Home Health & Wellness Can Snoring Affect Mental Health? Here’s What You Need to Know

Can Snoring Affect Mental Health? Here’s What You Need to Know

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When it comes to the myriad of sounds we hear at night, snoring often takes centre stage. Snoring might seem harmless, but this involuntary act carries more weight when we dig into its effects.

Beyond the surface, there might be a link between snoring and mental health that we’ve been missing. This article is here to uncover that connection and answer a crucial question: Can snoring impact mental health? Let’s dive into what you need to know.

Understanding the basics

There are a few reasons why we snore. Let’s take a closer look at them.

Body anatomy

The anatomy of the upper airway is one of the primary culprits behind snoring. The throat is a flexible passage through which air flows during breathing. When we sleep, the muscles in our throats relax.

However, for some individuals, this relaxation can cause a partial obstruction of the airway. The muscles decide to slack off a bit too much, partially blocking the airway.

When air tries to squeeze through this tight spot, it meets resistance, setting off vibrations that create the well-known snoring tune.

The palate and uvula are dangling structures at the back of the throat. They play pivotal roles in snoring. If they are excessively soft or elongated, they might vibrate during sleep. This intensifies the snoring.

Similarly, a deviated septum, the cartilage that separates the nostrils, can create irregular airflow, also causing snoring.

Extra weight

Another factor contributing to snoring is excess weight. Extra pounds, especially around the neck area, can put pressure on the airway, narrowing the space available for airflow.

This increased resistance can amplify the vibrations in the throat, causing you to snore loudly. By modifying your lifestyle and paying more attention to managing your weight, you can address the root causes of snoring better.

Sleeping posture

The position in which you sleep also plays a role in snoring.

Sleeping on your back tends to encourage the tongue and soft palate to collapse to the back of the throat, making it more likely for your airways to get obstructed and cause snoring.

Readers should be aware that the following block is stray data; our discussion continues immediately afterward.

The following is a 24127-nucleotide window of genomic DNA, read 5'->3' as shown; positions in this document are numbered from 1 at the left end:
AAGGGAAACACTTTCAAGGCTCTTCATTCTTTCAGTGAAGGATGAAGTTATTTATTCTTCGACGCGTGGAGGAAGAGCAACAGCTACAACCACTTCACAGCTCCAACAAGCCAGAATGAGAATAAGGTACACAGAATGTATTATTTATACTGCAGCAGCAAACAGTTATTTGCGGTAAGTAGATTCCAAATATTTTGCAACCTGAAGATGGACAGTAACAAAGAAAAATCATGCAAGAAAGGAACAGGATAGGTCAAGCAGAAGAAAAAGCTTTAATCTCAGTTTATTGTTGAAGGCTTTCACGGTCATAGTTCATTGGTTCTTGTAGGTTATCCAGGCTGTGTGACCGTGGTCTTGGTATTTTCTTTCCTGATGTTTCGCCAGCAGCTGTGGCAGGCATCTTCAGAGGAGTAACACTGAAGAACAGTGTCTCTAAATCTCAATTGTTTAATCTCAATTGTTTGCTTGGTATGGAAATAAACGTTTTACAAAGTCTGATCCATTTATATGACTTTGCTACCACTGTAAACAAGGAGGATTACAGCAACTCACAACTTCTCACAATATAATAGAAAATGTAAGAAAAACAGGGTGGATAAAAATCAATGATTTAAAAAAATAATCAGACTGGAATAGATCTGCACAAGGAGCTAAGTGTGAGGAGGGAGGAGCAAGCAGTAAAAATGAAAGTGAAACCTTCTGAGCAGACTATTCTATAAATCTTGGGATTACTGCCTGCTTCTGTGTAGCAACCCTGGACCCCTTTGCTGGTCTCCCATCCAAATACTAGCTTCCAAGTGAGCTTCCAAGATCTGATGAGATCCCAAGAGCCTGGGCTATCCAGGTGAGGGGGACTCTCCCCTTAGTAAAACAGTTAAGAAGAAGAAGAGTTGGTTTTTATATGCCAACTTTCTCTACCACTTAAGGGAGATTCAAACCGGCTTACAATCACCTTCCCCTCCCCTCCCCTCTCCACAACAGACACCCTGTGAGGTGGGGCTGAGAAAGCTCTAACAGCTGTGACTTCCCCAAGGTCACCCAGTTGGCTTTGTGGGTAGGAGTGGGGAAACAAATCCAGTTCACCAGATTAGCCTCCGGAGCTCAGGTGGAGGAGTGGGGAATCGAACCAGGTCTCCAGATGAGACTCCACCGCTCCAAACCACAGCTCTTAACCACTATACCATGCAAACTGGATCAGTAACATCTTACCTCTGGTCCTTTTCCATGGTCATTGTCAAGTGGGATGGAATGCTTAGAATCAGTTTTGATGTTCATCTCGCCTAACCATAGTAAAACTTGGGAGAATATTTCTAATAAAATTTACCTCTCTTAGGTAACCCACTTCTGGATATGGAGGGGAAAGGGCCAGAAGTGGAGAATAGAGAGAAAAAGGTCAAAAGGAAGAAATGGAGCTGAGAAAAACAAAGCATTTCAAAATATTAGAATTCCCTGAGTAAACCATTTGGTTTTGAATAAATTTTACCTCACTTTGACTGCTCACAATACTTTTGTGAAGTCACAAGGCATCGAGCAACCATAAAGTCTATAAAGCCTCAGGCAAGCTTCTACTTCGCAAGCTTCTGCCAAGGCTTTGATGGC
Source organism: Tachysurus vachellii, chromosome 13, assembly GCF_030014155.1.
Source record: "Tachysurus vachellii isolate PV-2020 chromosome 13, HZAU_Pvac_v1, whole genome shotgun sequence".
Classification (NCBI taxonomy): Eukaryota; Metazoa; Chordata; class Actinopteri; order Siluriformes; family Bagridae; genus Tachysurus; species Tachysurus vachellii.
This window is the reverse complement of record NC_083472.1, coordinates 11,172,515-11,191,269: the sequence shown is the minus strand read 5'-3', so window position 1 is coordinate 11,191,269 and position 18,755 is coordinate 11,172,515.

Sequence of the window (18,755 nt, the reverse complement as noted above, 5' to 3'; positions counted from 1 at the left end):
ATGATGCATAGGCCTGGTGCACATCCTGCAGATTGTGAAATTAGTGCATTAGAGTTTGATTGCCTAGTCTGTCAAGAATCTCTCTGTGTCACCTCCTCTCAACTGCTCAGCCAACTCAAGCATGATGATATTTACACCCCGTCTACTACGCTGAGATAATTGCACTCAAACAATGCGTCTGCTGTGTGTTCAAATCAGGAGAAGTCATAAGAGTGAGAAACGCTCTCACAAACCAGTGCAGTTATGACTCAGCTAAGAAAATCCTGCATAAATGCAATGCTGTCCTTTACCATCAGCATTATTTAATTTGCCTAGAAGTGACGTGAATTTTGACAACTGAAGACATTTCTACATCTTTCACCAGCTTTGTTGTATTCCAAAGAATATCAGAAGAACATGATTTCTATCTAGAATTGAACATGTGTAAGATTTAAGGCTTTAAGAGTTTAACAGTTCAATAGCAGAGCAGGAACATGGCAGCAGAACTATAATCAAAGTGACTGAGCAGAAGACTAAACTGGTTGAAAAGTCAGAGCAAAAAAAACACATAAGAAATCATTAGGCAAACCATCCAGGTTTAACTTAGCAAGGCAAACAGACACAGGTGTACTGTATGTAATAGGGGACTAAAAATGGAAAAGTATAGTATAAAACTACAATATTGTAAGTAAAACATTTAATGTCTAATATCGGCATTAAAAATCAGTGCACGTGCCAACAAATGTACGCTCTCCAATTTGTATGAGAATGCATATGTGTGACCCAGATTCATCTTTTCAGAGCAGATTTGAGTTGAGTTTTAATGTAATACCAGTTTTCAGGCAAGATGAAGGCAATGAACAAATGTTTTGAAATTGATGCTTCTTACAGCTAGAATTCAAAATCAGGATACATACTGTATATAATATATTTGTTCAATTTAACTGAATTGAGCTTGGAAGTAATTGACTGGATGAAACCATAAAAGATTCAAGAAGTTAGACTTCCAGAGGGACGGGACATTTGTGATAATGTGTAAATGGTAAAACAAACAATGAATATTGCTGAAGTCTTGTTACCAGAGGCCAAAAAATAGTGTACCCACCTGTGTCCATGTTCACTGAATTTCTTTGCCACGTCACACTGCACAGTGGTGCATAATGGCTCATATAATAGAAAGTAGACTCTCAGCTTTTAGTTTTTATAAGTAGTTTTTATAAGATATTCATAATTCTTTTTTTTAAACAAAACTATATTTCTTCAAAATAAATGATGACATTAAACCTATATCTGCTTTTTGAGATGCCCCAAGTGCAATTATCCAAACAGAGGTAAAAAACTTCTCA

By making simple changes in your sleeping position, such as favouring your side, you can alleviate or reduce snoring.

Other health problems

Various health conditions can contribute to snoring. Chronic nasal congestion, often linked with allergies or respiratory infections, can hinder the smooth flow of air, triggering snoring.

If you have sleep apnea, where breathing is constantly interrupted during sleep, you are more prone to snoring. So, it is important to first address the underlying health issues to manage and mitigate snoring.


Age is also another factor. As you age, your muscle tone tends to decrease, including the muscles in the throat. This is a natural aging process that can contribute to the throat muscles relaxing during sleep, increasing the likelihood of snoring.

Snoring and mental health

While you sleep, your body goes through an important process to keep you physically and mentally well. This includes fixing cells and organizing memories, setting the stage for a good start when you wake up.

But, if snoring messes with this delicate balance, it can cause a chain reaction affecting mental health. It disrupts the smooth flow through sleep cycles, messing with the important processes that keep your thinking sharp and your emotions resilient.

Studies highlight a strong link between persistent snoring and the development of sleep disorders, especially sleep apnea.

Sleep apnea involves frequent breaks in breathing while you sleep, making the disruptions from snoring an even bigger problem. This is worth mentioning because sleep apnea appears to be a possible early sign of mental health issues, connecting it to conditions like anxiety and depression.

It’s not just about the irritation of a partner’s snoring; there’s a deeper impact on your body. The disrupted sleep quality, especially with conditions like sleep apnea, sets off stress responses.

This, in turn, cranks up cortisol levels, which is commonly known as the stress hormone. Cortisol messes with mood regulation and overall mental well-being.

The complications of oxygen deprivation